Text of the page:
Stiebel Eltron: Government microgeneration consultation must not fail
Leading renewable energy product manufacturer Stiebel Eltron is issuing an urgent plea to the Government to thrust investment, skills and the slashing of red tape to the forefront of its Microgeneration industry consultation.
The Government is currently undertaking its second consultation on small-scale power generation. Climate Change Minister Greg Barker launched the new consultation document on the Government's Microgeneration Strategy in December. He said the consultation would ensure that industry and consumers had "the confidence to invest".
However, Stiebel Eltron one of the biggest manufacturers of microgeneration products such as solar panels and heat pumps in the world said it has concerns that momentum behind the sector is flagging. Its UK managing director Mark McManus said:
“The recession is hitting the sector hard and we are still waiting to hear what form the Renewable Heat Incentive (RHI) will take,” he said. “Therefore there is a massive challenge to incentivise and convince property owners to invest in going green – especially in the numbers required to hit the formidable targets the UK has to hit (see note). Therefore the RHI simply has to be generous enough and well marketed enough to grab the publics’ imagination. This will be one of the biggest tests of the Government’s commitment to microgeneration – and they have to get it right.”
Mr McManus said another message the Government must hear as part of the consultation is that investment in skills training is ‘absolutely critical’.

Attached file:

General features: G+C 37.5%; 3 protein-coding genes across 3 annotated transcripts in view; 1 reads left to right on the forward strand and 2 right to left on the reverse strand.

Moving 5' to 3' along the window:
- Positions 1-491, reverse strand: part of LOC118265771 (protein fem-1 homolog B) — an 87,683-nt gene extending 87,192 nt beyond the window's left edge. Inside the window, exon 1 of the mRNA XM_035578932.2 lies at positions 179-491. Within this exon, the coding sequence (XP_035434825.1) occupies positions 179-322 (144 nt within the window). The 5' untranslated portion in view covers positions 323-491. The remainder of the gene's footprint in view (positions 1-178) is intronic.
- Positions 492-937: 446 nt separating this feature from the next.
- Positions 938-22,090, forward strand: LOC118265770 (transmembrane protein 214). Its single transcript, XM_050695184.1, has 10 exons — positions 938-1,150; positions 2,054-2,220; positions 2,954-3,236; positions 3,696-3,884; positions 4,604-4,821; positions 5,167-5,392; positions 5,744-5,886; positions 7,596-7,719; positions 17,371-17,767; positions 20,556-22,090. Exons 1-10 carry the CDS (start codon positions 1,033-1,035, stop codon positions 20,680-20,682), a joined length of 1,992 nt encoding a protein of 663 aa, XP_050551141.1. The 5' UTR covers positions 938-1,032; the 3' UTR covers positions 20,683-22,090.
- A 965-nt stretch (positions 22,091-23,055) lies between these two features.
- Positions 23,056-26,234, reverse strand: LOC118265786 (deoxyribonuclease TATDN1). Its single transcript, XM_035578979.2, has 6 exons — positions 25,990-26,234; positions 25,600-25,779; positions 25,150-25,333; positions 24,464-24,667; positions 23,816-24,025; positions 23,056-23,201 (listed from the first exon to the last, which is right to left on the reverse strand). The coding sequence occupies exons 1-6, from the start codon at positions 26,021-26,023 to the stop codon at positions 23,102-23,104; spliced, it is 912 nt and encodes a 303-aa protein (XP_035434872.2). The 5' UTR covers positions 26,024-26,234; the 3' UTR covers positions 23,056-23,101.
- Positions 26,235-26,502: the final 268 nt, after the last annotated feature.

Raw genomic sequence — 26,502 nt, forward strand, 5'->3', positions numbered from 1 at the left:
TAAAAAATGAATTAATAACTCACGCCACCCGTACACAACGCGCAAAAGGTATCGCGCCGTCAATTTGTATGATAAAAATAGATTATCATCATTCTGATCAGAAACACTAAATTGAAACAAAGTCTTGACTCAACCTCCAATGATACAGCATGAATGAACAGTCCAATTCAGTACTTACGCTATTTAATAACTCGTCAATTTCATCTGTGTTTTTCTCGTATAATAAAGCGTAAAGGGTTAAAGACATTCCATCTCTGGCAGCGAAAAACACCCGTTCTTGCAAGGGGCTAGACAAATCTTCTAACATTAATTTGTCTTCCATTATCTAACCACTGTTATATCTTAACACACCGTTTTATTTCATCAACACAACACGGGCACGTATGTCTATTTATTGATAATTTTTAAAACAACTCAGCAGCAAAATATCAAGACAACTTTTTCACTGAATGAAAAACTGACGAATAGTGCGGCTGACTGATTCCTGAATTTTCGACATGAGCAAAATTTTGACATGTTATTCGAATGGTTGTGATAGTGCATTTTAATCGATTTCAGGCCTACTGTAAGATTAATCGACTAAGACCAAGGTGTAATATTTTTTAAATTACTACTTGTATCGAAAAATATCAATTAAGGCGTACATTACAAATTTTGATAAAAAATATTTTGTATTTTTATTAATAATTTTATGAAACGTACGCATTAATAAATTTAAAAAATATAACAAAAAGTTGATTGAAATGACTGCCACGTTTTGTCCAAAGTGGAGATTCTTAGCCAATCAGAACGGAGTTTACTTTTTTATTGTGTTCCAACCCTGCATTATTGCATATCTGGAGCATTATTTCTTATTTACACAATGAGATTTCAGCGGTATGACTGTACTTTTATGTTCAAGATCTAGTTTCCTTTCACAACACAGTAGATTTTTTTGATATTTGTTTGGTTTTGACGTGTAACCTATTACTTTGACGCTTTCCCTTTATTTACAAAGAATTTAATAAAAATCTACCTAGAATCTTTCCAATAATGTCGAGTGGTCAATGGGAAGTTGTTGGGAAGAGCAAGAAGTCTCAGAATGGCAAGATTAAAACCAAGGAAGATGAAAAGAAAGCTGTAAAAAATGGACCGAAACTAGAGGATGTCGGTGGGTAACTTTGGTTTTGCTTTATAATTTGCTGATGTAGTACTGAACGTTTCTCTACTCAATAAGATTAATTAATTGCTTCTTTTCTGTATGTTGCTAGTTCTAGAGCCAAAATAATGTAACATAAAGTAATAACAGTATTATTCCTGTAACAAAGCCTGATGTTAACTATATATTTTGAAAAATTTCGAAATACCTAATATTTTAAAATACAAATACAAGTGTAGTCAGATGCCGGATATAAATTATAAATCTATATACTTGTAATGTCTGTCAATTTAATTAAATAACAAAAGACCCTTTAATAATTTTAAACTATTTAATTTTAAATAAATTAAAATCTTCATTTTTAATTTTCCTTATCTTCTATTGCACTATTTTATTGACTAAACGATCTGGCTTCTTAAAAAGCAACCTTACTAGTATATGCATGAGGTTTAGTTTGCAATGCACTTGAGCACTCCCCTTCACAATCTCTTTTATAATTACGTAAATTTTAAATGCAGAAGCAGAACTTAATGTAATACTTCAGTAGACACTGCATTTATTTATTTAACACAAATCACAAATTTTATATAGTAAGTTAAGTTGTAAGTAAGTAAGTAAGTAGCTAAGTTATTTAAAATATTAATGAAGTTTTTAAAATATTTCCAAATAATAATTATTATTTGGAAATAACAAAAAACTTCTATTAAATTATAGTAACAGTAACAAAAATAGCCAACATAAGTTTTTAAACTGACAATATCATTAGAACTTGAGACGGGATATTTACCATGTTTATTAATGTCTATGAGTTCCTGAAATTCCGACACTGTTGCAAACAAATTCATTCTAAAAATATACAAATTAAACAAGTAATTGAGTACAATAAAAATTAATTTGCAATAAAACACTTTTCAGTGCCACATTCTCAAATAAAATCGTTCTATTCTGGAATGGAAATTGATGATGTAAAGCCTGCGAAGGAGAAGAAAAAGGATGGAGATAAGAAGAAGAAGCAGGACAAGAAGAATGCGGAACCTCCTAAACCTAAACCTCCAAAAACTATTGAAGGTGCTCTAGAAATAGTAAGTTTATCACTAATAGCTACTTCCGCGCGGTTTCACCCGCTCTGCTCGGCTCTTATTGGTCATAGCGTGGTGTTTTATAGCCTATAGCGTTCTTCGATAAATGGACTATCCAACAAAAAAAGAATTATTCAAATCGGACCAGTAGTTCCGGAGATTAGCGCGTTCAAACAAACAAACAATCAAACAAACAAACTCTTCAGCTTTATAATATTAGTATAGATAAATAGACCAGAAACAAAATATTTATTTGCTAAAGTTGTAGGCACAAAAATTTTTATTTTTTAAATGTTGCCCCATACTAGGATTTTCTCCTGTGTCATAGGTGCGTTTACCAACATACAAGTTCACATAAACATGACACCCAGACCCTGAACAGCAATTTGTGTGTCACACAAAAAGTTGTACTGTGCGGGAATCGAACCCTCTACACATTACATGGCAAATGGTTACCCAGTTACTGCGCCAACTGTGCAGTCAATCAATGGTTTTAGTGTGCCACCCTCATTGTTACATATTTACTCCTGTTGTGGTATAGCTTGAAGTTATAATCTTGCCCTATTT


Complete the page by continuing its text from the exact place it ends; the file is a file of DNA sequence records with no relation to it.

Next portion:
“Here at Stiebel Eltron we have just opened a £280,000 training academy the Green Energy Training Centre (GETC) which was supported by Government funding and our own private sector investment,” he said. “The GETC is dedicated to giving tradesmen from across the UK the key skills they need to install and operate heat pumps and solar panels. There is without question a huge skills gap and unless that gap is plugged by high quality training the UK will struggle to have the manpower to meet its targets for renewables.”
“Moreover as has been well documented unless equipment is properly specified and installed it does not work effectively. This clearly undermines the credibility of the green industry. Again this is why we are investing in a state of the art training centre to tackle not just the skills shortage but the lack of expertise. Unless funding continues to be committed to skills training the industry will flounder.”
Mr McManus said there is further much frustration in the industry with the Microgeneration Certification Scheme (MCS) which all manufacturers and installers must become accredited with.
“The MCS has been swamped in red tape and bureaucracy,” he said. “This is a huge drain on hard pressed business and there is an urgent need to streamline this process and allow firms to get on with the job of manufacturing and installing not endless form filling. This is just a burden on the industry slowing us down.”